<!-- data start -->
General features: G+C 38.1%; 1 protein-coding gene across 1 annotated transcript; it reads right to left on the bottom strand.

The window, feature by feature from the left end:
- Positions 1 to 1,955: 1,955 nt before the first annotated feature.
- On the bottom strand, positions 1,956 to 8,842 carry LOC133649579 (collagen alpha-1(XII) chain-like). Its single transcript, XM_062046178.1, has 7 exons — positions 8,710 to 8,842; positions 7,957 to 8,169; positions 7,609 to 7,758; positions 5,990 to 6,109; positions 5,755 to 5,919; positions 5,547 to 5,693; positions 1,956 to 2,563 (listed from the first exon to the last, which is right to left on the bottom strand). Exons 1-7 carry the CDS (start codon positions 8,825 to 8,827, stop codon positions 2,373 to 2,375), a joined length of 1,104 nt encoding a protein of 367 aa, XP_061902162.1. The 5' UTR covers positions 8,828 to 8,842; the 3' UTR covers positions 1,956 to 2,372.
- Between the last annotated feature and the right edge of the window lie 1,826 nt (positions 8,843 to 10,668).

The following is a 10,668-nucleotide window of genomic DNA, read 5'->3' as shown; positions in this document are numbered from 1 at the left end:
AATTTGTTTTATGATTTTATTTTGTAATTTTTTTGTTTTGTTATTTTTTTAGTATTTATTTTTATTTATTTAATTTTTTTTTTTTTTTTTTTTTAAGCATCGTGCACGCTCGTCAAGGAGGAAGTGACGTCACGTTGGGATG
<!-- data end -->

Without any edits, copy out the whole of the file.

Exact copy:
General features: G+C 38.1%; 1 protein-coding gene across 1 annotated transcript; it reads right to left on the bottom strand.

The window, feature by feature from the left end:
- Positions 1 to 1,955: 1,955 nt before the first annotated feature.
- On the bottom strand, positions 1,956 to 8,842 carry LOC133649579 (collagen alpha-1(XII) chain-like). Its single transcript, XM_062046178.1, has 7 exons — positions 8,710 to 8,842; positions 7,957 to 8,169; positions 7,609 to 7,758; positions 5,990 to 6,109; positions 5,755 to 5,919; positions 5,547 to 5,693; positions 1,956 to 2,563 (listed from the first exon to the last, which is right to left on the bottom strand). Exons 1-7 carry the CDS (start codon positions 8,825 to 8,827, stop codon positions 2,373 to 2,375), a joined length of 1,104 nt encoding a protein of 367 aa, XP_061902162.1. The 5' UTR covers positions 8,828 to 8,842; the 3' UTR covers positions 1,956 to 2,372.
- Between the last annotated feature and the right edge of the window lie 1,826 nt (positions 8,843 to 10,668).

The following is a 10,668-nucleotide window of genomic DNA, read 5'->3' as shown; positions in this document are numbered from 1 at the left end:
AATTTGTTTTATGATTTTATTTTGTAATTTTTTTGTTTTGTTATTTTTTTAGTATTTATTTTTATTTATTTAATTTTTTTTTTTTTTTTTTTTTAAGCATCGTGCACGCTCGTCAAGGAGGAAGTGACGTCACGTTGGGATG